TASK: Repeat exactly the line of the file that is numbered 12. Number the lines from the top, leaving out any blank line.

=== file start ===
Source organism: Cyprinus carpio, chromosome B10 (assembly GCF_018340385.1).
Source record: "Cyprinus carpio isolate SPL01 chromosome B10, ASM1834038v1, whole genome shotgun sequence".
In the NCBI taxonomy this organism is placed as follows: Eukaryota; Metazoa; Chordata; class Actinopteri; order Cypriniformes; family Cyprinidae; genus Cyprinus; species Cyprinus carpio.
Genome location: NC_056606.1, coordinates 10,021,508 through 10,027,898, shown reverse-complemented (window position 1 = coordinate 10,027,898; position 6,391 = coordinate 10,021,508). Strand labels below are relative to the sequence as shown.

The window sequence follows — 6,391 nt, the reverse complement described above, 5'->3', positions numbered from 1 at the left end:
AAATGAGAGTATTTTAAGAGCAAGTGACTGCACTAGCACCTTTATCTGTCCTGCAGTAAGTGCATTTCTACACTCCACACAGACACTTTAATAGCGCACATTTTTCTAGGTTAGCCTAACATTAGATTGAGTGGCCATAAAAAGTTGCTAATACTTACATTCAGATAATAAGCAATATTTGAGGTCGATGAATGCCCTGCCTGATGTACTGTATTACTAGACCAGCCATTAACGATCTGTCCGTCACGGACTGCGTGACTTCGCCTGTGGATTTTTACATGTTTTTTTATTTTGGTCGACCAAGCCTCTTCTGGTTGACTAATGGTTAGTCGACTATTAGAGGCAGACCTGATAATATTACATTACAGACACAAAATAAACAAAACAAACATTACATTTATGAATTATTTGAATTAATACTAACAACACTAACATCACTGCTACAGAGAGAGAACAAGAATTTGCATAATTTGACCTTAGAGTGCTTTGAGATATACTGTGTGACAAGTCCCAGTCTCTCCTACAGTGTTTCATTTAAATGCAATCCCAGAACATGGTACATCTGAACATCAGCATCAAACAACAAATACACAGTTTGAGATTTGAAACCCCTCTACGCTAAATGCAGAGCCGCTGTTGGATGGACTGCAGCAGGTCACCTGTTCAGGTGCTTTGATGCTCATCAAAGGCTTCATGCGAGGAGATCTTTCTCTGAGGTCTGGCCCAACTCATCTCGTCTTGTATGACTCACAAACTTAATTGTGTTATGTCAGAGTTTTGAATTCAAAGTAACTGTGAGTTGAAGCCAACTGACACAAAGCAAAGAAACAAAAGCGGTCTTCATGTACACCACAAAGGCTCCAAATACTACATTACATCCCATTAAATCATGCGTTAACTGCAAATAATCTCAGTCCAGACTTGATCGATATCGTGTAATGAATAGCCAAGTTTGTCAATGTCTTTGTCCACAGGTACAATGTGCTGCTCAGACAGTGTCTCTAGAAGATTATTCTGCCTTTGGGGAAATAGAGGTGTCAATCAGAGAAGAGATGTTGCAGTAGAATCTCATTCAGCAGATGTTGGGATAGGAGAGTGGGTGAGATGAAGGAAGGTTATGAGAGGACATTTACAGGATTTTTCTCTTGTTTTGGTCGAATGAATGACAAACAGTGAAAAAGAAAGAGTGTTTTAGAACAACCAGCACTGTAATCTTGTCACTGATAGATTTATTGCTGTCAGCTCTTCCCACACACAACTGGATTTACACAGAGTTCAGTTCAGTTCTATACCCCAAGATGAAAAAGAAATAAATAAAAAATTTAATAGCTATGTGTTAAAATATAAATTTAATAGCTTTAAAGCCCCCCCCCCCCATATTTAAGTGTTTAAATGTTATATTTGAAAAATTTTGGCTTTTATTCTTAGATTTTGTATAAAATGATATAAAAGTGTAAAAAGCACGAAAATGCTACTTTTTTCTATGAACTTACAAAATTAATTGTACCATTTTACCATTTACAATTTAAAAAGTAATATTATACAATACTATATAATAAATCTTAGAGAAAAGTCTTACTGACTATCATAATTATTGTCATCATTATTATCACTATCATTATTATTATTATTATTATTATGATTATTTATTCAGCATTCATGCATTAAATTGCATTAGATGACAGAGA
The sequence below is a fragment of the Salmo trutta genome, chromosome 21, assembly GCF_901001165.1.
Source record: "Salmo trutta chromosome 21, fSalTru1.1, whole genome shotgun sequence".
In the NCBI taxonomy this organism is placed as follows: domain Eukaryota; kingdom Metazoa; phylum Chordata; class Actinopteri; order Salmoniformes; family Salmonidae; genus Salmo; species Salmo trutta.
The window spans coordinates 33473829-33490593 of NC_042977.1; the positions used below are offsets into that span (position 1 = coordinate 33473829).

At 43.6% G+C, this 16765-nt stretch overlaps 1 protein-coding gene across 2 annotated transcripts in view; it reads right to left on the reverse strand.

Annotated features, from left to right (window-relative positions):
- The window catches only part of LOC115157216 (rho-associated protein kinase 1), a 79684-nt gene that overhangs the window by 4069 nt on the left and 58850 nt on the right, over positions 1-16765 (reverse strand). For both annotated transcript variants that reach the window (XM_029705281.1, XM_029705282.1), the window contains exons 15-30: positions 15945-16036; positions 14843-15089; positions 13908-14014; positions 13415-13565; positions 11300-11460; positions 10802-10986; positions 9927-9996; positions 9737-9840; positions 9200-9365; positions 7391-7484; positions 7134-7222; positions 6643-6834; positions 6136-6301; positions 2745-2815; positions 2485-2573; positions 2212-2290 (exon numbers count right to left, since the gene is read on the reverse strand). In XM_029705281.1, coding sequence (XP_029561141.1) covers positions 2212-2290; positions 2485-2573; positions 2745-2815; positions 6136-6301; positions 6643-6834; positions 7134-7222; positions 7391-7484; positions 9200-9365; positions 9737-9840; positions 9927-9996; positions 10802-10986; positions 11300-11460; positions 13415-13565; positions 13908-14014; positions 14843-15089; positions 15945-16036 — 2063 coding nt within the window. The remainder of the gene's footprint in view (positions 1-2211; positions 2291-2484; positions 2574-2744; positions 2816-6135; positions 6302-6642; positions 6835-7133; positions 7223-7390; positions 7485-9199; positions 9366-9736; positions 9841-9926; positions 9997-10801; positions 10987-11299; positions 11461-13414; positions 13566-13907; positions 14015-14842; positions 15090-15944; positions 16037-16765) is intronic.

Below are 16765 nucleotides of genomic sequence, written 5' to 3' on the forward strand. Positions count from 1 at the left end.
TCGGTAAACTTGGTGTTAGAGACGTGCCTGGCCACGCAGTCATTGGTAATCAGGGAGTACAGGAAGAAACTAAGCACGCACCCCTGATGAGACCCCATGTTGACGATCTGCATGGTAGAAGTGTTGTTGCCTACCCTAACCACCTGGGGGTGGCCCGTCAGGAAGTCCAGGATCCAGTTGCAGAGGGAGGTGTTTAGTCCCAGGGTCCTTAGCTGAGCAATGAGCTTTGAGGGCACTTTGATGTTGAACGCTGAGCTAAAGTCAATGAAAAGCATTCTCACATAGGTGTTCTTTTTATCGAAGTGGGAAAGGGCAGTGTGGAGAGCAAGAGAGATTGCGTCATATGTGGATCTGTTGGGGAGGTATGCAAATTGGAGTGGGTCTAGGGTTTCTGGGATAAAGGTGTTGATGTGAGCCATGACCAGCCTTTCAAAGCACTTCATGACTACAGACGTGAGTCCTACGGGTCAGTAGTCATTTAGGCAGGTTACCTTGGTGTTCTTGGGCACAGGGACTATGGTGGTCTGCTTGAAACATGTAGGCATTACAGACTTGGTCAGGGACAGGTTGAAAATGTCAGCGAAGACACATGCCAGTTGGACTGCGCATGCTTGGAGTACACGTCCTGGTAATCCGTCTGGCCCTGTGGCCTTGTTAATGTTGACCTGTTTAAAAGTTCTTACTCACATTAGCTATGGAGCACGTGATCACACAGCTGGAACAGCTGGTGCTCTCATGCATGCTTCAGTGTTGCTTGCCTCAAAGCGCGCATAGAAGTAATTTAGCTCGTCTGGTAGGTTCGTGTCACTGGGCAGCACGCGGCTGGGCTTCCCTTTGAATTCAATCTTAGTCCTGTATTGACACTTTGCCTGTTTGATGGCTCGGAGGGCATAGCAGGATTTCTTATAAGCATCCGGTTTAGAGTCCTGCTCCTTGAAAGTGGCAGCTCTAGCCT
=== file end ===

Annotated features, from left to right (window-relative positions):